Down Beat - p.773.5 stars out of 5
-- "Dorough has both the voice and temperament to deliver not-so-serious enlightenment. Here he shoestring tackles and reclaims ownership to some of the book of songwriter Fran Landesman."
JazzTimes - p.90
"Dorough delivers stylish takes on six tunes he wrote with Landesman....[A] small treasure -- and a loving tribute to Landesman's talent as well."
Mojo (Publisher) - p.1044 stars out of 5
-- "[The album] reveals an indomitable spirit and an undiminished quirky style."
Personnel: Bob Dorough (vocals, piano); Trudy Kerr (vocals); Derek Nash (tenor saxophone).
Liner Note Authors: Geoff Gascoyne; Bob Dorough.
Recording information: Clowns Pocket Studio (04/2005).
Author: Fran Landesman.
Photographer: Geoff Gascoyne.
Arrangers: Geoff Gascoyne; Bob Dorough.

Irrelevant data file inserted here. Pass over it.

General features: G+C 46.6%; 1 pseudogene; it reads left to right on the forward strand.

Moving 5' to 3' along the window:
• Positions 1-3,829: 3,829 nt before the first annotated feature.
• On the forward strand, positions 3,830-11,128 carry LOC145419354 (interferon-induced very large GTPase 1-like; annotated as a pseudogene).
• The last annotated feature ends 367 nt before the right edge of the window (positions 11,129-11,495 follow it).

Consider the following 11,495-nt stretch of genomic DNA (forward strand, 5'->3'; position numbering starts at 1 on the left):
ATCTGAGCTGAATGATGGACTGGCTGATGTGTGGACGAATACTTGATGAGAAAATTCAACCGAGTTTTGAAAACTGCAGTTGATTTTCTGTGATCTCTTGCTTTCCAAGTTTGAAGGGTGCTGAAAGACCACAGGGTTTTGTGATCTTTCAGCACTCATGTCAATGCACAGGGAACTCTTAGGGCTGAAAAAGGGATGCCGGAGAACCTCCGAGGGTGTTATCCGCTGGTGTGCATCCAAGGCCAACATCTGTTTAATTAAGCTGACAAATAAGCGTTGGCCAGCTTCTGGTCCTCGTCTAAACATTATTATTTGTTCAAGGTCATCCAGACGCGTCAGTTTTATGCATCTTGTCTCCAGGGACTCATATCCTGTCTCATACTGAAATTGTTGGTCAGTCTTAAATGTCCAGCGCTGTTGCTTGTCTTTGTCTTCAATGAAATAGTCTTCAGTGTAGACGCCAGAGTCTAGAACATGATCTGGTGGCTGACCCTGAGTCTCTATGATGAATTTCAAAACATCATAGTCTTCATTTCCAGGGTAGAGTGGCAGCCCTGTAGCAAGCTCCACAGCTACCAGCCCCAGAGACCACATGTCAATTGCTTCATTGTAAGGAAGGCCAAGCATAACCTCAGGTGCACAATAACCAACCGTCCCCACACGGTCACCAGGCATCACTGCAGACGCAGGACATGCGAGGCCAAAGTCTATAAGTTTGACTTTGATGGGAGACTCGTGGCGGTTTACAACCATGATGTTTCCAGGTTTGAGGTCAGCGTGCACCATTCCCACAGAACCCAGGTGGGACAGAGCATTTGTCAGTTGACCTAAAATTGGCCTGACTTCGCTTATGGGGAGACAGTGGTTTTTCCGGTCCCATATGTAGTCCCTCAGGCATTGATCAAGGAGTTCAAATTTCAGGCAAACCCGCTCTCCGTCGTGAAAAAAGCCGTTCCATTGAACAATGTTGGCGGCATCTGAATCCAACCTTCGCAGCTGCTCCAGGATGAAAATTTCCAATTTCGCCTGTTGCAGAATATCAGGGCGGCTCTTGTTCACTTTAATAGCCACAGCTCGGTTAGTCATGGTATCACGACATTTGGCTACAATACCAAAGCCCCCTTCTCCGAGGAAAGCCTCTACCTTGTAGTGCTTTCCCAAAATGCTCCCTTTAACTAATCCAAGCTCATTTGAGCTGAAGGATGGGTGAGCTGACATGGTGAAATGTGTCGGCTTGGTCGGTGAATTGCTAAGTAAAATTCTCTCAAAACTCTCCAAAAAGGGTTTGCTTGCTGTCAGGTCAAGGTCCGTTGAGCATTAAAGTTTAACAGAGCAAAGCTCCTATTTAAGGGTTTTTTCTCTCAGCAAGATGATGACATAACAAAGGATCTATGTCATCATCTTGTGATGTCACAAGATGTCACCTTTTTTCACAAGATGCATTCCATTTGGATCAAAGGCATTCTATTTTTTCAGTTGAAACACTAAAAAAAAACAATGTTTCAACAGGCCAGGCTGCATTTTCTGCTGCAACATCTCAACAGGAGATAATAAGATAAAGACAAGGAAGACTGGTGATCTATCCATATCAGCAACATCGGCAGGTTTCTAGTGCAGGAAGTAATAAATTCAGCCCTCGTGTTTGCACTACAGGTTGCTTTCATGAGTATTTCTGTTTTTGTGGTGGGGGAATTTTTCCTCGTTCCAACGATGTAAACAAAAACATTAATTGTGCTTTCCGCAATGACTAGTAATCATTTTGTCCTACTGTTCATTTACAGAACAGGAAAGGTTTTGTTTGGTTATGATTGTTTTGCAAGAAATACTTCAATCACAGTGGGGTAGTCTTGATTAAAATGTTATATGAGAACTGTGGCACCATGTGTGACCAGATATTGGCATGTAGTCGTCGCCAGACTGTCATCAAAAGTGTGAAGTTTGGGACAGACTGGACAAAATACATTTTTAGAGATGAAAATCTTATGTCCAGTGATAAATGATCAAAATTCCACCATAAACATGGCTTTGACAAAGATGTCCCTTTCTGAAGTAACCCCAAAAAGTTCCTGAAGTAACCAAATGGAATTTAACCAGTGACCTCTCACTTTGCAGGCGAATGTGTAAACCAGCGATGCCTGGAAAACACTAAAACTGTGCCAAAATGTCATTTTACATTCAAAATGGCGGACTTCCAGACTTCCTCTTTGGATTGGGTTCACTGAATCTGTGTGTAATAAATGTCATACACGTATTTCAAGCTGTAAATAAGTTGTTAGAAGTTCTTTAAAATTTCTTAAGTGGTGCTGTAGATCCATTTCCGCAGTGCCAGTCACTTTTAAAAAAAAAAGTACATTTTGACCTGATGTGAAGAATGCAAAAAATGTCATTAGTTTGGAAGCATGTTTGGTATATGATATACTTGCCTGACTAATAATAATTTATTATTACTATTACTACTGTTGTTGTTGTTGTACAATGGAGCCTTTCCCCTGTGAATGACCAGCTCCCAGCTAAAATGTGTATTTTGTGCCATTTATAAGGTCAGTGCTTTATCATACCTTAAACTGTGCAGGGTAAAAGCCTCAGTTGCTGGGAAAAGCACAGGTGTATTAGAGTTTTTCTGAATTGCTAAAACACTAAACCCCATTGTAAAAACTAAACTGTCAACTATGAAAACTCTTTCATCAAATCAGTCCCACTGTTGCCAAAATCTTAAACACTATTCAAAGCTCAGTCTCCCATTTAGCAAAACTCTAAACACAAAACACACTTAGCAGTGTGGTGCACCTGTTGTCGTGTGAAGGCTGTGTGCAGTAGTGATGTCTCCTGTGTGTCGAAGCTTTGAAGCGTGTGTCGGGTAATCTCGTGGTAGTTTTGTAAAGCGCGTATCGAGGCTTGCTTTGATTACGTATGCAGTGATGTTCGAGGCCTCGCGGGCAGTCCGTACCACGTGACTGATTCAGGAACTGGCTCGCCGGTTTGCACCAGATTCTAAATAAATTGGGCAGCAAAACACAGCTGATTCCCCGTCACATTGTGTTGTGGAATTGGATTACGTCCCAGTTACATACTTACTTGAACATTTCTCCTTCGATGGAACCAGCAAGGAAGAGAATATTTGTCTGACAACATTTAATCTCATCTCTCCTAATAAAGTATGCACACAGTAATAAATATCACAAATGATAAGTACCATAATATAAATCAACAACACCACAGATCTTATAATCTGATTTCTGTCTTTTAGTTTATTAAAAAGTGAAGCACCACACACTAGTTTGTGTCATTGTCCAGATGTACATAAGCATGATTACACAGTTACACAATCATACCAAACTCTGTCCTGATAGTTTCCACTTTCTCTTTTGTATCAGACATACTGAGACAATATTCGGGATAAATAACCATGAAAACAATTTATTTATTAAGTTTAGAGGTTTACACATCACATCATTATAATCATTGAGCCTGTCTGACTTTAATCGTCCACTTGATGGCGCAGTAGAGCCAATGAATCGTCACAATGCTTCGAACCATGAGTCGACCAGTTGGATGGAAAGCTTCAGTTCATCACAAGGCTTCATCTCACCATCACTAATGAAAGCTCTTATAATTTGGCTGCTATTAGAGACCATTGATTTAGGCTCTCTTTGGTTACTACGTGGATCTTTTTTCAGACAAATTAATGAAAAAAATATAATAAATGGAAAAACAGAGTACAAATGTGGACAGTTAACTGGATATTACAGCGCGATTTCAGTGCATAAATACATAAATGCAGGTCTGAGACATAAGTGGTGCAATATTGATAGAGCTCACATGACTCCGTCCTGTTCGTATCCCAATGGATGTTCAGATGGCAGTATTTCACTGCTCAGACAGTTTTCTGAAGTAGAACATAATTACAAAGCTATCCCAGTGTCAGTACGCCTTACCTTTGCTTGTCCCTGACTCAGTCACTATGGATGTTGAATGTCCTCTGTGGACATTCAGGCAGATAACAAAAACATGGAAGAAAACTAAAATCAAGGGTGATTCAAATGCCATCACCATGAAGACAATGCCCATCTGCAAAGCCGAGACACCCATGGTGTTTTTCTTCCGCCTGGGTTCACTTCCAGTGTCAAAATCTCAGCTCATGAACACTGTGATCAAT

At a sprightly 82-years-of-age, Bob Dorough was compelled by U.K. bassist Geoff Gascoyne to come to England, do a few dates, and record Small Day Tomorrow -- his first recorded work since the release of Sunday at Iridium in 2004. And if you think for one moment that things might be slowing down for the "My Hero Zero" guy, think again. If anything, he's got more juice and gusto than anyone his age should be allowed to flaunt. Teaming once again with longtime lyrical collaborator Fran Landesman, Dorough offers up a full plate of quirky, fun, and enthusiastic readings that reveal the permanent kid lodged inside of him. Whether "Comin' Home Baby" or "The Shot Heard 'Round the World" is your bag, you'll have a hard time not being taken in by Dorough's effortless musicianship, dramatic delivery, and kind-hearted wit; all of which are found, in abundance, on Small Day Tomorrow. Amiable personality aside, the playing on this date is stellar (both from Dorough and his crack team of sidemen) with Gascoyne, in particular, offering up some articulate arrangement talent. Intimate and candid would be the best way to describe both the performance and the songwriting, and Fran Landesman's matter-of-fact revelations on life, love, and leisure blossom through Dorough's emphatic delivery. Case in point, the title track, which plops the listener into the mind of a person who's most significant struggle, at the moment, is how to spend a free evening -- "I don't have to go to bed/I've got a small day tomorrow." It's light-hearted for sure, but speaks to the immediate importance of those mundane (but oh-so-personally-important) decisions we all make every hour of the day, and succeeds in making a good case for their poignancy, without any sappy pretense whatsoever. It's genuine, and that is Bob Dorough's strongest suit, and the album's greatest strength as well. For those who only know Dorough as the cartoon guy, here's a fine reason to explore the real deal, with no danger of the man losing any of that boyish charm they've come to love. For the "older and wiser" set, here's Dorough simply doing what he does best: crooning, hamming it up, and impressing every step of the way. ~ J. Scott McClintock